“Every once in a while something will come up and we’ll be like, ‘man, that was a pretty amazing year, wasn’t it?'”
Earlier this week, Brad Lidge spoke with 97.3 ESPN FM about the 2008 Championship as well as moving on to the Washington Nationals, who are ripe to finally become a rival of the Phillies. Lidge spoke glowingly of that season, how could he not?
Listening to Lidge answer the question pertaining to that season reminds me of the young adult that is growing up but looks back on his high school or college days with a sense of pride – and also a tinge of sadness because it’s in the rear view. The good old days passed by.
That’s where Lidge is now. He has moved on from the “good old days” with the Phillies and has begun a new chapter in his career. It’s one that has provided plenty of highs (’08 title, perfect season) and plenty of lows (Albert Pujols, 2009 season). However, we’ll always have that special 2008 season.
Just how special was that year for Lidge? Well the numbers say off the charts. Forty-one saves, none blown, and a 1.98 ERA in the regular season. Seven more saves in the postseason, allowing just one run in nine appearances. Other interesting factoids (thank you Recliner GM):
- 11.94 K/9 is the highest rate in Phillies history among pitchers with 60+ IP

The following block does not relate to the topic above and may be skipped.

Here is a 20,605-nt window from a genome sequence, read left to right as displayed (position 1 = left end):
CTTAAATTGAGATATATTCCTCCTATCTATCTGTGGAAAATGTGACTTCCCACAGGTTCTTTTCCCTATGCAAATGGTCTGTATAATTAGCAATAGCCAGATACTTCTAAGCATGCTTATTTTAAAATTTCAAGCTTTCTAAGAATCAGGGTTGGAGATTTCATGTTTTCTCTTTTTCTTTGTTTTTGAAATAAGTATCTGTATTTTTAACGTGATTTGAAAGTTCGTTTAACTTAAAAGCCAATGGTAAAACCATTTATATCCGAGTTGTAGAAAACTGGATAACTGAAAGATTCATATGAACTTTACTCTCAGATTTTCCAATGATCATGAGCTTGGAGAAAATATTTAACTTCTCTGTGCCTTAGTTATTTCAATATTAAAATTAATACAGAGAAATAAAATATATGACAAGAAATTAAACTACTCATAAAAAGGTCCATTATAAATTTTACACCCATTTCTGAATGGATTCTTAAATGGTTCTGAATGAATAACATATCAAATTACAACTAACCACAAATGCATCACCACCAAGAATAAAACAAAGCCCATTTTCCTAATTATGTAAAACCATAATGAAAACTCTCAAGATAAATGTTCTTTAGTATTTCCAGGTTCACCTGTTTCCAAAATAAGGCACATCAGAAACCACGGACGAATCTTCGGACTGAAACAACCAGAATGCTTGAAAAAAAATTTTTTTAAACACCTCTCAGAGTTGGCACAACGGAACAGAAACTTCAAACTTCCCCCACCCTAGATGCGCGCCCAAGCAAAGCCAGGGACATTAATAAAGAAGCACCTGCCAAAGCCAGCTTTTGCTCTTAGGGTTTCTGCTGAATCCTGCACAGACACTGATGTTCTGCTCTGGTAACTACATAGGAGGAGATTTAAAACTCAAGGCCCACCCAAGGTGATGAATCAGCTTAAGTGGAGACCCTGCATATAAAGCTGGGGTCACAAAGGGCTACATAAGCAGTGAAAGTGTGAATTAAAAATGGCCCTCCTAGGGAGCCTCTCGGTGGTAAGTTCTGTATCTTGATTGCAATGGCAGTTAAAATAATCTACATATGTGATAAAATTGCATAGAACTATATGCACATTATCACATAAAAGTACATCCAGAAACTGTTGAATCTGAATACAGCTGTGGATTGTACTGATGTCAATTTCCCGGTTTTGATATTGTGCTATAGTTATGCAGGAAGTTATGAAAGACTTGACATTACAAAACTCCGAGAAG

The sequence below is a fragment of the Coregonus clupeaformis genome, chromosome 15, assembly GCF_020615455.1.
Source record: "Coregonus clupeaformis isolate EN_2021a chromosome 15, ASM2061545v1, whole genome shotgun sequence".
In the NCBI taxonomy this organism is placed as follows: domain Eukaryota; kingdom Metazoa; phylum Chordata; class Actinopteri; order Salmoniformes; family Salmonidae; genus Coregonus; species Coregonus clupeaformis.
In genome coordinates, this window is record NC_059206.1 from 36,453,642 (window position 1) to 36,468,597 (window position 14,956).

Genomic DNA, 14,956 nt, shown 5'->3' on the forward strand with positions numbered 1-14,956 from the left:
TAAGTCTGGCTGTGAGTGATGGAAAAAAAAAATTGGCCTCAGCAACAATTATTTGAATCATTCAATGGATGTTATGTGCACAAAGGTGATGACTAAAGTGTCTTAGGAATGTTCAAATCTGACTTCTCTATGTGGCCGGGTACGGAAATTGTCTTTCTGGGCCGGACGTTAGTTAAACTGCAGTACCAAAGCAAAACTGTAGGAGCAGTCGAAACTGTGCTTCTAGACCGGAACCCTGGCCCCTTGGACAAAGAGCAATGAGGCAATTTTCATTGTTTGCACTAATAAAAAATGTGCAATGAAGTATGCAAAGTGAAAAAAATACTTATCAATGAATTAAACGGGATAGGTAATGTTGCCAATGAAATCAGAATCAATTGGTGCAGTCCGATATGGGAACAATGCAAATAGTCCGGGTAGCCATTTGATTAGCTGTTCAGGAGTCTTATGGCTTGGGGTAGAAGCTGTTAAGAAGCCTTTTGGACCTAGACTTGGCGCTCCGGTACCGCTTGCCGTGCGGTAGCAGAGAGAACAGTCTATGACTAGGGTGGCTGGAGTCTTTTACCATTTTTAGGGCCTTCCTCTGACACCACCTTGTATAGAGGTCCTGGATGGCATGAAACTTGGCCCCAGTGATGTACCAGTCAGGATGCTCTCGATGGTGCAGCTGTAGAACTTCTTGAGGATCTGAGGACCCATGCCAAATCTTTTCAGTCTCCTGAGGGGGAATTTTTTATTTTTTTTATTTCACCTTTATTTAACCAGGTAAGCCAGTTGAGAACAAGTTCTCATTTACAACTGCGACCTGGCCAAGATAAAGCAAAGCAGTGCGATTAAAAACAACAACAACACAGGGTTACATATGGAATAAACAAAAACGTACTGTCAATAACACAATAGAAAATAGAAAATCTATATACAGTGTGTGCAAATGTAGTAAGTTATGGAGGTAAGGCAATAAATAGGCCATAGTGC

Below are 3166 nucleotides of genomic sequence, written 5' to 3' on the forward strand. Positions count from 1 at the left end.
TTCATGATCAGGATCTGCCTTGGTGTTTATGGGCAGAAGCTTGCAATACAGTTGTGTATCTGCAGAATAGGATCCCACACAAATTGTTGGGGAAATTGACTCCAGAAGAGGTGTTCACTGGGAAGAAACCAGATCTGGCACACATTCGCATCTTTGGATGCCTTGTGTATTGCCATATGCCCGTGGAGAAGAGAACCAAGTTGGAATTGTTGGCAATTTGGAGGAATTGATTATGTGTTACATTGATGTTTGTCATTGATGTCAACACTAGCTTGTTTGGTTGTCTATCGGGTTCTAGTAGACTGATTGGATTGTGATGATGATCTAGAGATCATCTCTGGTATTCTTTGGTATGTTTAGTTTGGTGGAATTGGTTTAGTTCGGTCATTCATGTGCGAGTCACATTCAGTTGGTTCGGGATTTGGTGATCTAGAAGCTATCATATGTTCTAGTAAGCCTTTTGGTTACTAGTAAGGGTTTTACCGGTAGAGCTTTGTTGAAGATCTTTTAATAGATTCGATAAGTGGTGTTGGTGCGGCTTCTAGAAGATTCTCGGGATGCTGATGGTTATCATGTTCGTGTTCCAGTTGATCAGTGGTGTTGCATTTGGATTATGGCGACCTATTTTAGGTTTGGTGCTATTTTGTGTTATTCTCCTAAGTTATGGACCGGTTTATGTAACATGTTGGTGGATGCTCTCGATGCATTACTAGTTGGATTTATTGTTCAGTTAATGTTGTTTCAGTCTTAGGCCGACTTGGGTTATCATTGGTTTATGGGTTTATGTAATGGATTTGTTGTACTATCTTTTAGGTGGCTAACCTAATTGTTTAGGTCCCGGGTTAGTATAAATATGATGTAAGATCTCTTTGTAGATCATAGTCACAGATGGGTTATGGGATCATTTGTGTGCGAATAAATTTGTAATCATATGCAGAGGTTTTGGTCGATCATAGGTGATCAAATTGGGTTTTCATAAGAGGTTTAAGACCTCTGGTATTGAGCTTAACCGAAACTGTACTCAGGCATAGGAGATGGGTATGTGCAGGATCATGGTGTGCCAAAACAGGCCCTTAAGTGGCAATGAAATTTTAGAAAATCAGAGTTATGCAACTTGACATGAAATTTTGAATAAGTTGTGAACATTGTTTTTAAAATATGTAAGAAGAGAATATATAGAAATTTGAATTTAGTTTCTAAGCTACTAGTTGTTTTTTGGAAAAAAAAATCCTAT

- Gave up 0 runs in 62 of his 72 appearances
- Lowest ERA among relievers in the NL with 65+ IP (1.95)
- One of 9 pitchers in MLB history to have a sub-2 ERA, 40+ saves and 90+ strikeouts in a season
- Finished 4th in the Cy Young voting and 8th in the MVP voting despite throwing only 69.1 innings
- On July 25th against Atlanta, Lidge gave up 5 runs in 0 IP. In his other 71 appearances, he had a 1.30 ERA.
- Right handed hitters had only 12 hits against Lidge the entire season, for a .105 average
I think it’s safe to say this was one of the finest seasons ever by a relief pitcher. Statistically, maybe there were others slightly more impressive. But how many of them ended in perfection and a World Series ring?
From all of those numbers and good feelings came this question: was Brad Lidge’s season the most important in Phillies history? You could make the argument that if he blows a couple of those games, the balance of the season shifts. Perhaps the Phillies miss the postseason if Lidge blows a couple of divisional games? What if he blows a save early in a postseason series? Would the momentum have shifted?
Questions like that are impossible to answer, but one thing is clear – Lidge’s 2008 season was likely as important as any other season we’ve seen in the history of the franchise.
Mike Schmidt had an MVP year in 1980 and, statistically speaking, had an incredible World Series run against the Royals. If Schmidt hits three less home runs during the regular season and knocks in 8 fewer runs, would the Phillies have gotten by? It’s possible. If he hits one homer instead of two in the WS, are the Phillies still champions? Could be.
Does Lidge’s perfect season of 2008 top all else?